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UK Household Finance Confidence At 11-year High

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UK households' perception of financial well-being remained negative in February, but was the highest recorded in eleven years as the pessimism on job security and the living cost inflation eased, survey data from IHS Markit showed on Monday.

The household finance index rose to 47.6 in February from 44.6 in January. Any score below 50 indicates contraction.

This was the highest score recorded since the beginning of the survey, eleven years ago, IHS Markit said.

The index is compiled based on the results of an online survey by Ipsos MORI between February 6 and 11 among 1,500 adults aged 18-64 across Great Britain.

The Future Household Finance Index that measures the expected change in financial health over the next 12 months rose to 52.7 in February from 49.6 in January.

The level of optimism was at its highest since the data were first collected in February 2009, exceeding the previous peak seen in January 2015, IHS Markit said.

Britons were less pessimistic regarding job security in February and the respective index climbed to a seven-month high.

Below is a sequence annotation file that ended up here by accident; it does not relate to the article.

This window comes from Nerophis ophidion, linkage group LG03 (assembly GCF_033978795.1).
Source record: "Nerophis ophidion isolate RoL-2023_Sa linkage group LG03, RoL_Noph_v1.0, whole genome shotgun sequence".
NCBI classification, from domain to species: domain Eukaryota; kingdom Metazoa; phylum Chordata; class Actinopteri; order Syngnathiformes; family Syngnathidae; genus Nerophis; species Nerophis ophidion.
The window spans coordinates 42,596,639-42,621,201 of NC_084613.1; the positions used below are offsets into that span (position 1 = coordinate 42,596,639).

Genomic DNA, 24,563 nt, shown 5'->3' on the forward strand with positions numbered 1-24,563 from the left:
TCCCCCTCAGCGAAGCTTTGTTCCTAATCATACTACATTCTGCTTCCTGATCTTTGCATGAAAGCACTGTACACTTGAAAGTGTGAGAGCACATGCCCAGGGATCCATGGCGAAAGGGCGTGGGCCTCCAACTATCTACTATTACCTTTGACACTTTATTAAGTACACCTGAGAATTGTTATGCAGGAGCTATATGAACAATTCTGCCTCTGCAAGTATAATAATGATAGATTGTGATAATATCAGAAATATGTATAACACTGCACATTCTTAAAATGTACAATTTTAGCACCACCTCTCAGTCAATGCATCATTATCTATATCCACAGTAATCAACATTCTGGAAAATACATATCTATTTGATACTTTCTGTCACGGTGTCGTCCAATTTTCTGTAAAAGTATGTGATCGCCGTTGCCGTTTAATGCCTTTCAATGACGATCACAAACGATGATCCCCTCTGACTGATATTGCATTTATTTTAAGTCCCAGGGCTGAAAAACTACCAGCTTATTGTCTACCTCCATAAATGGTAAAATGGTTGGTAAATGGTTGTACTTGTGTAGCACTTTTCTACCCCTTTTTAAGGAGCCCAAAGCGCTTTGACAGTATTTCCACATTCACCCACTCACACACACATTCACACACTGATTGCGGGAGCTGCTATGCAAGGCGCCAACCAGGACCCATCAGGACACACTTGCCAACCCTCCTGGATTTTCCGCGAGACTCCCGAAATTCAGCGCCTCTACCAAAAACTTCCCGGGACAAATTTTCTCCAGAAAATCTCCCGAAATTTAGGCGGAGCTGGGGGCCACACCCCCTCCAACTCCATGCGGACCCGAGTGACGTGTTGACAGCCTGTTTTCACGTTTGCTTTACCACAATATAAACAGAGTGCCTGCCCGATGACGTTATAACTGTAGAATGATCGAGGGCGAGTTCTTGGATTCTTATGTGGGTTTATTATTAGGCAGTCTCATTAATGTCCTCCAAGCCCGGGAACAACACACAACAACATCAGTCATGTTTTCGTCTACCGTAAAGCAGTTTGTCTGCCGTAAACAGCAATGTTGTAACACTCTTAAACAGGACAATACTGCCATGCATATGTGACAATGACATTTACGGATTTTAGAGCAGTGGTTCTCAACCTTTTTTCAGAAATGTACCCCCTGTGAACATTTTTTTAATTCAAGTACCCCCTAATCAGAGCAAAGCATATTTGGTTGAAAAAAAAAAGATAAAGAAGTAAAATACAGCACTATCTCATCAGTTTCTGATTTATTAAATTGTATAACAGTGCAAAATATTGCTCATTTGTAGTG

Further, the rate of growth in both workplace activity and
income from employment rose from the previous month.

The expected living cost inflation eased to the lowest level in forty months in February and inflation expectations was the weakest since September 2016.

The survey showed that perceptions of current house prices rose at the strongest rate in almost three years. House price expectations were the strongest since August 2018.

Expectations of the Bank of England's next move being an interest rate cut increased, with the proportion at around 27 percent, its highest since August 2016.

"Survey data are leading the way for information on the post-election and post-Brexit period in the UK, and our latest Household Finance report signals a number of developments that should keep the Bank of England doves at bay and build optimism towards the UK's immediate economic prospects," Joe Hayes, economist at IHS Markit, said.

"Post-election survey data so far scores a fairly good chance a first
quarter GDP pickup following a flat end to 2019," the economist added.

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